National Archives of Ireland, Department of Foreign Affairs/5/313/36B, Confidential Report Series, Permanent Mission to the United Nations, 1959. Reproduced with the kind permission of the Director of the National Archives of Ireland.
Boland gauged opinion at the UN and assisted in preparing the ground for Aiken’s campaign in the XIVth Session in the fall of 1959. Ireland cultivated the UN Secretariat, notably Dr. Protitch, who evaluated the Irish proposal as helpful. Likewise, intimations from the Eastern bloc were positive. The Irish Permanent Representative consolidated links with the second-in-command of the U.S. mission to the UN, James W. Barco, to enable a constructive dialogue with the Americans to fashion a resolution they could tolerate.
National Archives of Ireland, TAOIS S 16057 D, https://www.oireachtas.ie/en/debates/debate/dail/1959-07-07/25/.
New Taoiseach Seán Lemass took the unusual step of intervening in a Foreign Affairs debate in July 1959 to defend Frank Aiken’s conduct at the United Nations. Trenchant critics on the opposition benches in the Fine Gael party had berated Aiken repeatedly since 1957. Critics inside and outside of the lower house of parliament (Dáil Éireann) asserted that Ireland, “a tiny country” with limited interests, had no right to voice an opinion on global matters which was more appropriately dealt with by the “Great Powers.” Worse, Aiken’s interventions would create enemies among Irish friends worldwide, most notably in the United Sstates. The tenor of the arguments was that Ireland had no nuclear energy industry and no nuclear weapons aspirations, so such matters should be left to the nuclear powers. It is difficult to avoid the sense that elements in Irish political life appreciated that American and NATO nuclear forces informally protected the anti-communist Republic of Ireland. Lemass ended speculation that he was less of a supporter of Aiken than his predecessor, de Valera. He affirmed that Ireland had a significant contribution to make to the global commons in terms of reinforcing peace and order. Aiken was empowered to continue.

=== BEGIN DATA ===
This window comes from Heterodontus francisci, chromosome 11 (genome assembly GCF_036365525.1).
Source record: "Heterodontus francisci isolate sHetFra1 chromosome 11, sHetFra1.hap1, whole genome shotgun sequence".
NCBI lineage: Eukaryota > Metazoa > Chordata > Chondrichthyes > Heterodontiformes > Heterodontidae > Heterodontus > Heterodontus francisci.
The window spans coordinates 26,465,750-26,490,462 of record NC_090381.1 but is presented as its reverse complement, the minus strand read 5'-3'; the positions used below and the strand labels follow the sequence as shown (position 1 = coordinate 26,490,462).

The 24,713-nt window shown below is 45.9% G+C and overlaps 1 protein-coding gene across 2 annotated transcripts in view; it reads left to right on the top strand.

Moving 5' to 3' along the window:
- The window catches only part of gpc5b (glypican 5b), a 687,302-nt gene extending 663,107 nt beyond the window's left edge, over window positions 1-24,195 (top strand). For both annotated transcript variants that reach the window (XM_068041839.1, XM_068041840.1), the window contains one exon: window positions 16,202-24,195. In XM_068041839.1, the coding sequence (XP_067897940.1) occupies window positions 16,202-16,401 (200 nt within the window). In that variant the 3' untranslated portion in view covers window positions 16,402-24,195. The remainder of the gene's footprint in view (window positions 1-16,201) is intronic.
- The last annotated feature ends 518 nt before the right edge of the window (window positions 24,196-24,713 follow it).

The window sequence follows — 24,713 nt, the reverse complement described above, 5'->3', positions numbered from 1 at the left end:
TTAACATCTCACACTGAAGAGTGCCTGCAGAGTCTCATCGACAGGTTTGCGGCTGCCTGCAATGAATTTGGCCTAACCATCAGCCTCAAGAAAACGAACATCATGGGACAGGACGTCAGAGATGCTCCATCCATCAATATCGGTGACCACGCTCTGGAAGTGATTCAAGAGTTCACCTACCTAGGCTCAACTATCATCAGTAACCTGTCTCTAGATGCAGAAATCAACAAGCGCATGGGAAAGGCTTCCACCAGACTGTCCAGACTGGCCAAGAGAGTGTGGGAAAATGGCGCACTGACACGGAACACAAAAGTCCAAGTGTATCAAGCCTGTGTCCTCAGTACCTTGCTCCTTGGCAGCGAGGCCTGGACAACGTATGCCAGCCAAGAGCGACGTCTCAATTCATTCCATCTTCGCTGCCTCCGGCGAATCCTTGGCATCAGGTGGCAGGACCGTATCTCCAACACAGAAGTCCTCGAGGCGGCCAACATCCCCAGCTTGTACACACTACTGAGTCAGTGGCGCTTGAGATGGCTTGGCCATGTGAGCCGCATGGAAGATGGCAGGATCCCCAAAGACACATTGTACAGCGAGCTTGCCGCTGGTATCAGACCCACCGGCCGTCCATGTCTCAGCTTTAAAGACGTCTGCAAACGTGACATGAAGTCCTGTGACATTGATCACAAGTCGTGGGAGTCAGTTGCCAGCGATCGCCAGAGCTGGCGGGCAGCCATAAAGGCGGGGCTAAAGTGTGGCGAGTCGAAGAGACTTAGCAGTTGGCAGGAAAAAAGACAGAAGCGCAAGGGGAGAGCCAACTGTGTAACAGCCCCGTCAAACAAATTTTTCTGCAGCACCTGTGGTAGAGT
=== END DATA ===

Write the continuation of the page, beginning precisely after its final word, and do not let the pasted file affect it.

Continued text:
National Archives of Ireland, Department of Foreign Affairs/6/440/8/5 US Agreements with NATO, 1959. Reproduced with the kind permission of the Director of the National Archives of Ireland.